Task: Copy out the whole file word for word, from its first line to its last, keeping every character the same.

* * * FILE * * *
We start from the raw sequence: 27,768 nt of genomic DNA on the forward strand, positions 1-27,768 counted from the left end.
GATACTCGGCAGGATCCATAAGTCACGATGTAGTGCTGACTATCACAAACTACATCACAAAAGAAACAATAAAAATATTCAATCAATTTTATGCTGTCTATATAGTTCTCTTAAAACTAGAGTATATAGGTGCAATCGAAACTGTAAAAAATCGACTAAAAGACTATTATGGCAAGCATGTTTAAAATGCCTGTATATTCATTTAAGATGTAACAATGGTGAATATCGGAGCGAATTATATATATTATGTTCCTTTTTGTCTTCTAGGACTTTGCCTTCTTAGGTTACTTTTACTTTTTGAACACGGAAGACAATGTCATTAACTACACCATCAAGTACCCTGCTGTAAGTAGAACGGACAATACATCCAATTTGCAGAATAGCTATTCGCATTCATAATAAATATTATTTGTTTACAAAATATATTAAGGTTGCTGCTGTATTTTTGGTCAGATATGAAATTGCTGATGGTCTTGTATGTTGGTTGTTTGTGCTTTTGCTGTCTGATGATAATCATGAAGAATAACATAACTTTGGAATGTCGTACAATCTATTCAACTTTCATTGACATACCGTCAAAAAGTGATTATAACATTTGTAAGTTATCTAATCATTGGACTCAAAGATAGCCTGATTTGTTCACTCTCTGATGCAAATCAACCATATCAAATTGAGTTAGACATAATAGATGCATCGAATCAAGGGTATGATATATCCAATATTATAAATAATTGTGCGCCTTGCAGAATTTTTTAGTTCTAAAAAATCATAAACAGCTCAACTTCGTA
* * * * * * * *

We start from the raw sequence: 27,768 nt of genomic DNA on the forward strand, positions 1-27,768 counted from the left end.
GATACTCGGCAGGATCCATAAGTCACGATGTAGTGCTGACTATCACAAACTACATCACAAAAGAAACAATAAAAATATTCAATCAATTTTATGCTGTCTATATAGTTCTCTTAAAACTAGAGTATATAGGTGCAATCGAAACTGTAAAAAATCGACTAAAAGACTATTATGGCAAGCATGTTTAAAATGCCTGTATATTCATTTAAGATGTAACAATGGTGAATATCGGAGCGAATTATATATATTATGTTCCTTTTTGTCTTCTAGGACTTTGCCTTCTTAGGTTACTTTTACTTTTTGAACACGGAAGACAATGTCATTAACTACACCATCAAGTACCCTGCTGTAAGTAGAACGGACAATACATCCAATTTGCAGAATAGCTATTCGCATTCATAATAAATATTATTTGTTTACAAAATATATTAAGGTTGCTGCTGTATTTTTGGTCAGATATGAAATTGCTGATGGTCTTGTATGTTGGTTGTTTGTGCTTTTGCTGTCTGATGATAATCATGAAGAATAACATAACTTTGGAATGTCGTACAATCTATTCAACTTTCATTGACATACCGTCAAAAAGTGATTATAACATTTGTAAGTTATCTAATCATTGGACTCAAAGATAGCCTGATTTGTTCACTCTCTGATGCAAATCAACCATATCAAATTGAGTTAGACATAATAGATGCATCGAATCAAGGGTATGATATATCCAATATTATAAATAATTGTGCGCCTTGCAGAATTTTTTAGTTCTAAAAAATCATAAACAGCTCAACTTCGTA